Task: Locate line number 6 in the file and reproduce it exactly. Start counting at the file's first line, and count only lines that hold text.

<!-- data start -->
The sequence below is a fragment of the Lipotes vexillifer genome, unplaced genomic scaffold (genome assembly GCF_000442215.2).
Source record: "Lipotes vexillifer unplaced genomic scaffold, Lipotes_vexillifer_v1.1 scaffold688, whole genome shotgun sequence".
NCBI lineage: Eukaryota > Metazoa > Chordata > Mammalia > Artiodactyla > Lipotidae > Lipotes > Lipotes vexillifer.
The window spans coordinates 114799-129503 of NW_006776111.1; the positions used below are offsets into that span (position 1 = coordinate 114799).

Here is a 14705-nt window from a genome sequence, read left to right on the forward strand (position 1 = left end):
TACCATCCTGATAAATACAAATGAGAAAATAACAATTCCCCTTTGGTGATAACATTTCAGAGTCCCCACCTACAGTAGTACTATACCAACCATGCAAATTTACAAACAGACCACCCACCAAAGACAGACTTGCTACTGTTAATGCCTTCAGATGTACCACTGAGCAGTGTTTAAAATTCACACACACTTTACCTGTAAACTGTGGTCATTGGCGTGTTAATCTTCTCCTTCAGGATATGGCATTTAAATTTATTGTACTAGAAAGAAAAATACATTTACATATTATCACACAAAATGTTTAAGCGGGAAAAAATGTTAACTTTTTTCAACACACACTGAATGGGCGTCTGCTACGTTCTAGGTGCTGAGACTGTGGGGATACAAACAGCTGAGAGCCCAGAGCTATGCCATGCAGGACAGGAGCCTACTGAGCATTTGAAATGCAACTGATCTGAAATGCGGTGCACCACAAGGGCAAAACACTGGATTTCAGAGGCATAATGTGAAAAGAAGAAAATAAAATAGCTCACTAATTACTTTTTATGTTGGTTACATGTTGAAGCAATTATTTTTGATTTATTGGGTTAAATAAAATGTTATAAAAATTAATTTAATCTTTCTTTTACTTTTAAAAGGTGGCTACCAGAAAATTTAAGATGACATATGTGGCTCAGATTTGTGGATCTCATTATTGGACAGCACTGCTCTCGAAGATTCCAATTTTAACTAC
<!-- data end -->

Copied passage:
TACCATCCTGATAAATACAAATGAGAAAATAACAATTCCCCTTTGGTGATAACATTTCAGAGTCCCCACCTACAGTAGTACTATACCAACCATGCAAATTTACAAACAGACCACCCACCAAAGACAGACTTGCTACTGTTAATGCCTTCAGATGTACCACTGAGCAGTGTTTAAAATTCACACACACTTTACCTGTAAACTGTGGTCATTGGCGTGTTAATCTTCTCCTTCAGGATATGGCATTTAAATTTATTGTACTAGAAAGAAAAATACATTTACATATTATCACACAAAATGTTTAAGCGGGAAAAAATGTTAACTTTTTTCAACACACACTGAATGGGCGTCTGCTACGTTCTAGGTGCTGAGACTGTGGGGATACAAACAGCTGAGAGCCCAGAGCTATGCCATGCAGGACAGGAGCCTACTGAGCATTTGAAATGCAACTGATCTGAAATGCGGTGCACCACAAGGGCAAAACACTGGATTTCAGAGGCATAATGTGAAAAGAAGAAAATAAAATAGCTCACTAATTACTTTTTATGTTGGTTACATGTTGAAGCAATTATTTTTGATTTATTGGGTTAAATAAAATGTTATAAAAATTAATTTAATCTTTCTTTTACTTTTAAAAGGTGGCTACCAGAAAATTTAAGATGACATATGTGGCTCAGATTTGTGGATCTCATTATTGGACAGCACTGCTCTCGAAGATTCCAATTTTAACTAC